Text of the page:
6 minute read
Overcoming the challenges associated with manufacturing in a period of growth
Growth is generally seen by manufacturers as a good thing. But fail to plan for it or react in time and you can experience the same devastating results as if your business is in decline. Regardless of the sector, manufacturing, in general, is a constant juggling act. You will rarely hear someone from within the industry tell you that running a factory is ‘easy’, and when end customers can’t get enough of the product, stresses and strains can start to show – fast.
So, what kind of challenges might a manufacturer face in a period of growth? And how can some of these pressures be overcome? JJS Manufacturing share their experiences as we look at 7 common areas that can cause manufacturers a headache when business is booming along with some possible solutions to help ease the pain.
Supply chain management
Increases in customer demand can put extreme pressures on the supply chain. This can be particularly challenging when bespoke or ‘drawn items’ such as precision metalwork, plastic parts or printed circuit boards etc are involved.
In order to control the quality of supply, it’s common for manufacturers to limit the number of key supply partners they work with. But as demands on the supply chain start to increase issues with deliveries and in some cases quality can arise.
Problems further down the supply chain not only impact a manufacturer’s ability to fulfil existing orders, they can also have a negative effect when it comes to securing new business. If a supply partner is already at maximum capacity and struggling to cope with existing demand, the thought of submitting new quotations is unlikely to be an immediate priority for them. Unfortunately for the manufacturer, this can delay getting new quotes back to their customers and jeopardising new business opportunities.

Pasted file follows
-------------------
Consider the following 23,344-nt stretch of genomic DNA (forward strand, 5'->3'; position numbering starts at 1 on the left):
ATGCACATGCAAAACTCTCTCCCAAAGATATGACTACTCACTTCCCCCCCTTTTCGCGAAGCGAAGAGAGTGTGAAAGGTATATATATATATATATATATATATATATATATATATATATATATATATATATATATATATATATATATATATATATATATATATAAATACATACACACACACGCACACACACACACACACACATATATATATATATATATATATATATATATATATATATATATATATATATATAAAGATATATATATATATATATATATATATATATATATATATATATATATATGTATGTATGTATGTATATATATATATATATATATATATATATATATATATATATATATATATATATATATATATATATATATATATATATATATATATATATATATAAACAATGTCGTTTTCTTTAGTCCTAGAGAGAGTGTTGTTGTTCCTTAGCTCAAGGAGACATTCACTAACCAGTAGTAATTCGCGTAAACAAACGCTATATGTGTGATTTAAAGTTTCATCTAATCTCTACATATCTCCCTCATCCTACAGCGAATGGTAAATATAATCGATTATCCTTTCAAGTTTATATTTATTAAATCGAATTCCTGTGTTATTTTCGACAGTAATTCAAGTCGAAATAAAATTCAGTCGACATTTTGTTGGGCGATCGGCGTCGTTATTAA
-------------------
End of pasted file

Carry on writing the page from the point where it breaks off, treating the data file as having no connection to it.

Communication is therefore key. Where possible, manufacturers should look to share demand forecasts with their supply partners. Holding regular business reviews to discuss fluctuations in demand (both up and down) can also help make sure that any potential disruptions to the supply chain are mitigated.
In extreme cases, the manufacture may have to provide suppliers with priority lists to enable them to deliver the most urgent (or disruptive) items first. This is far from ideal but it can help focus short term attention in the right direction, particularly if some of the orders are for stock as opposed to firm customer demand.
Manufacturers must regularly audit their suppliers and the capabilities and capacity they have to offer. Where are the gaps and how much of a risk do these present? Can they offer us what we need both now and in the future? If not, perhaps it’s time to start looking at alternative options?
This can be an issue for manufacturers when demand for one particular service or ‘capability’ suddenly increases, stripping their internal resources. Machine builders, for example, rely on having highly skilled time-served panel wiring staff in place. But if demand for this resource suddenly increases without prior notice the manufacturer will struggle to recruit additional labour and therefore react in time. In this instance the manufacturer will probably need to look externally and hire in temporary labour through specialist agencies to fulfil their contracts. Not only is this an expensive solution, finding highly skilled time served staff is extremely difficult in the current climate and can take time.
Again, close communication with the customer and forward planning can help. If the customer cannot wait the revised lead-time and the manufacturer has to resort to short-term external labour, a discussion between both parties about the additional costs incurred will need to take place.
Investment in new equipment
Manufacturing equipment and tooling can be expensive so decisions on what to invest in and when need careful consideration. Manufacturers must constantly review which equipment they need in order to maintain their own productivity levels but also what equipment they will need in the future to meet the demands of their customers.
Holding regular technology review meetings can be a useful way of understanding more about the end customers’ strategy and how this might impact new products. Gaining this level of insight isn’t always easy, particularly if there are concerns around Intellectual Property, but if manufacturers are able to access this information it can be extremely beneficial in the long term.
Training and development